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Ross, Euphemia

It is with deep regret that we record the death of Miss Euphemia Ross, S.R.N., late Matron of the Western Fever Hospital, Fulham, under the Metropolitan Asylums Boards. Straight, true, courageous, loyal to her friends, and with a deep sense of professional responsibility, Miss Ross is an irreparable loss, and one of the decreasing body of pioneers, who, by personal service and generous financial support of the movement for the State Registration of Nurses, helped to secure the passing of the Acts for the State Registration of Nurses. Her record of work in this connection is highly honourable.

Miss Euphemia Ross was the youngest daughter of the Rev. Wm. Ross, Minister of Embleton, Northumberland. She was born at The Manse, Embleton on December 20th, 1857. As she was very fond of children and showed some aptitude for nursing, she entered the Liverpool Royal Infirmary in January, 1880, as probationer nurse, and after completing her training, remained on as ward sister for a short time. From 1885 to 1889 she was successively Matron of the Fever Hospitals of Warrington and Monsall. In 1889 she was appointed Matron of the Western Fever Hospital, Fulham, where she remained until she retired on December 3rd, 1921. During the whole of her nursing career, extending over nearly 42 years, Miss Ross was never for a single day without an appointment.

Miss Ross was one of the pioneers and took an early and enthusiastic interest in the Royal British Nurses Association, which she helped to found; and she gave both personal and financial support to the movement, standing steadfastly for the principles for which it was founded through stress and storm. She was also a member of the Matrons' Council of Great Britain and Ireland, and the Society for the State Registration of Nurses, and was a very regular attendant at the meetings of the Council, at which her clear judgment was of the utmost value. During the time she was Matron of the Western Hospital she took a keen interest in the social side of her nurses' lives and was largely instrumental in organizing the tennis club and hockey teams, and encouraging competition in games with clubs from other hospitals.

On her retirement Miss Ross took up gardening as a hobby and also speedily became much interested in the social life of Onslow Village, Guildford, where she soon made many friends. Miss Ross was apparently in her usual health when she rose on the morning of March 4th, but at 8.45 a.m. she complained of feeling ill and faint. The doctor was sent for and diagnosed cerebral haemorrhage and after only eight hours' illness she passed away at 5 p.m.; her death after so short an illness came as a great shock to all friends far and near.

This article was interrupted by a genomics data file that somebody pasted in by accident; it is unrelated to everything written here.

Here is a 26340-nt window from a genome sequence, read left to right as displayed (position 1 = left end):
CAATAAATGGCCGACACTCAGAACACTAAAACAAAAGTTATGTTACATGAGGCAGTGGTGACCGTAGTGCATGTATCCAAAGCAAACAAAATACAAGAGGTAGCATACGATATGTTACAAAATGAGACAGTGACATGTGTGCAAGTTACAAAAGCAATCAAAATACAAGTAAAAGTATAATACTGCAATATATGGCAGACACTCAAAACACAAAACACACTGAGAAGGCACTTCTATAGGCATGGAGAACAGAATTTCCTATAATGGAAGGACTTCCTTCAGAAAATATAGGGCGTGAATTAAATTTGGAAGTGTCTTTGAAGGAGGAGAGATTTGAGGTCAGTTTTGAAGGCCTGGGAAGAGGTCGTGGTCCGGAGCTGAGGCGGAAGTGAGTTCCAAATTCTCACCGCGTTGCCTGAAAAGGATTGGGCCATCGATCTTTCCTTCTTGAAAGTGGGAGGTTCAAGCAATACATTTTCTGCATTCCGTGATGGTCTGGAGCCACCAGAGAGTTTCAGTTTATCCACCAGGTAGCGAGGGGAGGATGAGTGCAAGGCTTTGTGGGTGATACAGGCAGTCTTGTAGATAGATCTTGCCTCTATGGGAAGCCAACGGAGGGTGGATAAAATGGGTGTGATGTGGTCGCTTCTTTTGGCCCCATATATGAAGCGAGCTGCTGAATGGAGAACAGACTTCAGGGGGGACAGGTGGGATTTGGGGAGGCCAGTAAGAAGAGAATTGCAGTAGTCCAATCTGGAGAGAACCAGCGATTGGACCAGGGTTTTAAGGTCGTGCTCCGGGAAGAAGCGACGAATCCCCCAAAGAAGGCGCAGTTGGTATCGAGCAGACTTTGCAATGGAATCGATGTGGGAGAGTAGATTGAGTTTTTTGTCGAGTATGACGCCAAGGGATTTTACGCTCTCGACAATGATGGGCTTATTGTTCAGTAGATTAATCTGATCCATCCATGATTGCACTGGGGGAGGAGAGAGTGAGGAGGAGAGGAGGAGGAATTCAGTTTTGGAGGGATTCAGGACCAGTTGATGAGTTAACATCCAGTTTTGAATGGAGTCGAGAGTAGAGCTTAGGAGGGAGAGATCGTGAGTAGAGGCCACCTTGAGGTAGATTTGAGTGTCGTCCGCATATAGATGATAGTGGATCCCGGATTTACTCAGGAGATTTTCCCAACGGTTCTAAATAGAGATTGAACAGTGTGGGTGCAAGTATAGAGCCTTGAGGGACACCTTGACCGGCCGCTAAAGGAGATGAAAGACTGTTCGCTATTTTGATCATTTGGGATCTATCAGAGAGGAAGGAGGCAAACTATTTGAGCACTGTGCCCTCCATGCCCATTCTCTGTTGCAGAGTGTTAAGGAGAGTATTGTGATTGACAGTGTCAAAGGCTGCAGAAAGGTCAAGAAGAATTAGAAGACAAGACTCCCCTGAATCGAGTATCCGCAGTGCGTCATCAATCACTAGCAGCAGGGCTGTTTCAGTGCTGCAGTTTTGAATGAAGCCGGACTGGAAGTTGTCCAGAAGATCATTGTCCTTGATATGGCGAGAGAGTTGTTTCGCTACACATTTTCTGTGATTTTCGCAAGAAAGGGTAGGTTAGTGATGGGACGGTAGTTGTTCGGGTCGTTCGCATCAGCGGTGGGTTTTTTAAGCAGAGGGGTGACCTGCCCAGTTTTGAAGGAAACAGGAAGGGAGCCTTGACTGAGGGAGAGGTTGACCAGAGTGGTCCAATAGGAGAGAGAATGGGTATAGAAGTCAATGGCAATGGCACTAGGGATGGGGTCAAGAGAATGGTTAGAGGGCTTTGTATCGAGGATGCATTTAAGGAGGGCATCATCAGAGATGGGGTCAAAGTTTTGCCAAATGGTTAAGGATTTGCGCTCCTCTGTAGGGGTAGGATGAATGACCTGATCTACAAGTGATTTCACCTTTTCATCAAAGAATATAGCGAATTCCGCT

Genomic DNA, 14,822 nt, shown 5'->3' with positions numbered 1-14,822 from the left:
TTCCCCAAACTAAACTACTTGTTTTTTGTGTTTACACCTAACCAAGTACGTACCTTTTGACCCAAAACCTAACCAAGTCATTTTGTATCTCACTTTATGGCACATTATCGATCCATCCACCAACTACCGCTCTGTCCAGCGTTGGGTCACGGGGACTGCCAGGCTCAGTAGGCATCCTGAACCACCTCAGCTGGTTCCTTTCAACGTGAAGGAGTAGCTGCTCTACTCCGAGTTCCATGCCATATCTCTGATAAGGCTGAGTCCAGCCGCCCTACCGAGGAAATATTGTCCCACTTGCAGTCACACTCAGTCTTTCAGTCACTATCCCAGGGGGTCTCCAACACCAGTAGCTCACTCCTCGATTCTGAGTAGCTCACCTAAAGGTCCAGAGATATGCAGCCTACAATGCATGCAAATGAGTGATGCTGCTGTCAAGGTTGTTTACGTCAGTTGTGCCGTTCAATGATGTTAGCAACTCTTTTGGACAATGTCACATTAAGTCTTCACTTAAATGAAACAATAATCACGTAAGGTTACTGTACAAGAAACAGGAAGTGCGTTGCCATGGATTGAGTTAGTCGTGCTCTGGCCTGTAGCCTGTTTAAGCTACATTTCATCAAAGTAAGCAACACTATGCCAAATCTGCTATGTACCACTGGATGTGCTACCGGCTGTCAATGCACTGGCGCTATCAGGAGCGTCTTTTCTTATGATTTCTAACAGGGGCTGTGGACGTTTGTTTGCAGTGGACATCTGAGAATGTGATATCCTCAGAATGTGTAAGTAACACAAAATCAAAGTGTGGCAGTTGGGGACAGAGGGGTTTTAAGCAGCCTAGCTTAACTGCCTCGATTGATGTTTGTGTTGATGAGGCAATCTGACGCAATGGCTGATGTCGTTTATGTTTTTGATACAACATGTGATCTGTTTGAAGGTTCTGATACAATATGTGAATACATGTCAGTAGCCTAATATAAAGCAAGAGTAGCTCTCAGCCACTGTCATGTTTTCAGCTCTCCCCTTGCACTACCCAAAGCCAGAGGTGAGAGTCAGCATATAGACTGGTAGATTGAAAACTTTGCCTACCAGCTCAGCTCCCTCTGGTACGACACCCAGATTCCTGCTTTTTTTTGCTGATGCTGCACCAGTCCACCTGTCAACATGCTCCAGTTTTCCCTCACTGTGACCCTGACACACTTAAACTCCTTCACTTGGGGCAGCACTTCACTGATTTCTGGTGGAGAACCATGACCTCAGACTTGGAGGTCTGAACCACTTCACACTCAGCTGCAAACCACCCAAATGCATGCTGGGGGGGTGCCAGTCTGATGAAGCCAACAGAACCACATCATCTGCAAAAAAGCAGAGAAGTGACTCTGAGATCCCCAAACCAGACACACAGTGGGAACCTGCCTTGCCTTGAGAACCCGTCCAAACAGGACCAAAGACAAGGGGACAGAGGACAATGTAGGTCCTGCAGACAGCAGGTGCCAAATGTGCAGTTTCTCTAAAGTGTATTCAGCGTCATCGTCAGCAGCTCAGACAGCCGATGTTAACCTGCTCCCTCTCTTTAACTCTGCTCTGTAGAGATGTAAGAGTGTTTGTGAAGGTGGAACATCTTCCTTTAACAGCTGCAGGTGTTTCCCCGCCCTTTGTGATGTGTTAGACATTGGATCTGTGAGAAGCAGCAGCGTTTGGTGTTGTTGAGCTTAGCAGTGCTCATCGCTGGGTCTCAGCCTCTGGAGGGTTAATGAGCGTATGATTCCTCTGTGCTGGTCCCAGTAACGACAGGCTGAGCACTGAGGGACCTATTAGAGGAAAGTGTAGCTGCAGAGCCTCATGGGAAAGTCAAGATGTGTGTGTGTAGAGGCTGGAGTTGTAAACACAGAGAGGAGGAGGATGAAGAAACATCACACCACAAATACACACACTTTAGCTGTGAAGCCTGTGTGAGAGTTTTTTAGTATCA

The interment took place on March 7th in Guildford New Cemetery and the funeral was attended by Miss Ross (sister), Miss Paterson (cousin), and the following friends: Miss Addison, Mr. and Miss Kewley, Miss Villiers, Miss Ambler Jones and Miss Gooding (Matrons of the M.A.B. Hospitals), Dr. R.M. Bruce (Medical Superintendent of the Western Hospital), Miss Cameron, Miss O'Leary, Mrs Lyon, Dr. and Mrs. Goffee, Mr. and Mrs. Barber, and many other friends.

Beautiful floral tributes were sent by the nursing and domestic staffs of the Western Hospital, the Matrons of the M.A.B. Hospitals, the Matrons' Council of Great Britain and Ireland, Dr. R.M. Bruce, Dr. Foord Caiger, and many private friends. The death of Euphemia Ross leaves our profession the poorer by the passing of a liberal-minded, courageous woman, whom The British Journal of Nursing, the policy of which she ardently supported, sincerely deplores.


Registration number748
First name(s)Euphemia

Western Fever Hospital, Fulham, S.W.

Date of registration28 March 1890

Royal Infirmary, Liverpool, 1880-85
Warrington Fever Hospital (Matron), 1885-87
Monsall Fever Hospital (Matron), 1887-89
Western Fever Hospital (Matron), 1889-90



Personal details

Date of birth20/12/1857
Place of birthEmbleton, Northumberland
Family details

She was the youngest daughter of the Rev. Wm. Ross, Minister of Embleton, Northumberland

Date of death1924
Place of deathGuildford
Additional personal details

The Ross Cup was set up in 1935 in honour of the Miss Euphemia Ross, who took an interest in the social side of nurses' lives and set up and organised games of tennis and hockey in which teams were formed and competed

Professional details

Professional activities


Additional professional details

Miss Euphemia Ross was one of the early members of the RBNA, and took an active part in the protests about its mismanagement. She also took an active part in the setting up of the Matrons' Council, and the objects of the Society, as well as the State Registration of Nurses. The esteem in which she was held, and the active part she took in her profession is shown in the journal listed in Sources


The Nursing Record & Hospital World, Vol.12, 2nd June 1894, p.359; Vol.13, 21st July 1894, p.50
The Nursing Record, Vol.3, 7 November 1889, p.264
The British Journal of Nursing, Vol.19, 10th July 1897, p.23
The Nursing Record and Hospital World, Vol.28, 15th March 1902, p.206
The British Journal of Nursing:
Vol.39, 2nd November 1907, p.349
Vol.64, 7th February 1920, p.78
Vol. 67, 24th September 1921, p.197
Vol.67, 10th December 1921, p.23
Vol.72, April 1924, p.89
Vol.83, September 1935, p.234

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